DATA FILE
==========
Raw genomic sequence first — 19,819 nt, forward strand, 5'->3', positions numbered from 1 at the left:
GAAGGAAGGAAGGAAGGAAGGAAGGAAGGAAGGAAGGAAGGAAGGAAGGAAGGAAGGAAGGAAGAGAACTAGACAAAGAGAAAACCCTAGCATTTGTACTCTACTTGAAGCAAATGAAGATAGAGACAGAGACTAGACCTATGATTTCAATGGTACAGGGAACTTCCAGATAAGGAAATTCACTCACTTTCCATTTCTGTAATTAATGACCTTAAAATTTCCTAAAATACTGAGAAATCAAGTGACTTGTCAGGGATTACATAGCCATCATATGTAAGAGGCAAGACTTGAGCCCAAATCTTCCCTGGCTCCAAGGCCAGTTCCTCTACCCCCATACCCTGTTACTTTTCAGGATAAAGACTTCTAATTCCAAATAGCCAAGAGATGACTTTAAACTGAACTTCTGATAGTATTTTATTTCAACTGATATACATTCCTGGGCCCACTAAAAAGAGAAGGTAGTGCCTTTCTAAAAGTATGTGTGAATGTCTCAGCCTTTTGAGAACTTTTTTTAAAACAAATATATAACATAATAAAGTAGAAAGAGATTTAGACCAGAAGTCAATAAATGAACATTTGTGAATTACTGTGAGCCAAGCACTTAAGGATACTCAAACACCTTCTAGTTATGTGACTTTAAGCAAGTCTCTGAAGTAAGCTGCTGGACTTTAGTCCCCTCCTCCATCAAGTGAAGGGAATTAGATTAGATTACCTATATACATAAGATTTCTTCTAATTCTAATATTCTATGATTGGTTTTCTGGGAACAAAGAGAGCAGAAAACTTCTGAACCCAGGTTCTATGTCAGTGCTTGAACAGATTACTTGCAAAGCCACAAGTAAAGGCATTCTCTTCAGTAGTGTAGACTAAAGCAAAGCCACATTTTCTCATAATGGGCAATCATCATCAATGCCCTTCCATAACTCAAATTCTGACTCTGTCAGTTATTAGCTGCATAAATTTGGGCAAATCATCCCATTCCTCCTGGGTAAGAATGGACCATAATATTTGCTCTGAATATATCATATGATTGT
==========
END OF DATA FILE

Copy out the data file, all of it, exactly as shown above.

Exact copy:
Raw genomic sequence first — 19,819 nt, forward strand, 5'->3', positions numbered from 1 at the left:
GAAGGAAGGAAGGAAGGAAGGAAGGAAGGAAGGAAGGAAGGAAGGAAGGAAGGAAGGAAGGAAGAGAACTAGACAAAGAGAAAACCCTAGCATTTGTACTCTACTTGAAGCAAATGAAGATAGAGACAGAGACTAGACCTATGATTTCAATGGTACAGGGAACTTCCAGATAAGGAAATTCACTCACTTTCCATTTCTGTAATTAATGACCTTAAAATTTCCTAAAATACTGAGAAATCAAGTGACTTGTCAGGGATTACATAGCCATCATATGTAAGAGGCAAGACTTGAGCCCAAATCTTCCCTGGCTCCAAGGCCAGTTCCTCTACCCCCATACCCTGTTACTTTTCAGGATAAAGACTTCTAATTCCAAATAGCCAAGAGATGACTTTAAACTGAACTTCTGATAGTATTTTATTTCAACTGATATACATTCCTGGGCCCACTAAAAAGAGAAGGTAGTGCCTTTCTAAAAGTATGTGTGAATGTCTCAGCCTTTTGAGAACTTTTTTTAAAACAAATATATAACATAATAAAGTAGAAAGAGATTTAGACCAGAAGTCAATAAATGAACATTTGTGAATTACTGTGAGCCAAGCACTTAAGGATACTCAAACACCTTCTAGTTATGTGACTTTAAGCAAGTCTCTGAAGTAAGCTGCTGGACTTTAGTCCCCTCCTCCATCAAGTGAAGGGAATTAGATTAGATTACCTATATACATAAGATTTCTTCTAATTCTAATATTCTATGATTGGTTTTCTGGGAACAAAGAGAGCAGAAAACTTCTGAACCCAGGTTCTATGTCAGTGCTTGAACAGATTACTTGCAAAGCCACAAGTAAAGGCATTCTCTTCAGTAGTGTAGACTAAAGCAAAGCCACATTTTCTCATAATGGGCAATCATCATCAATGCCCTTCCATAACTCAAATTCTGACTCTGTCAGTTATTAGCTGCATAAATTTGGGCAAATCATCCCATTCCTCCTGGGTAAGAATGGACCATAATATTTGCTCTGAATATATCATATGATTGT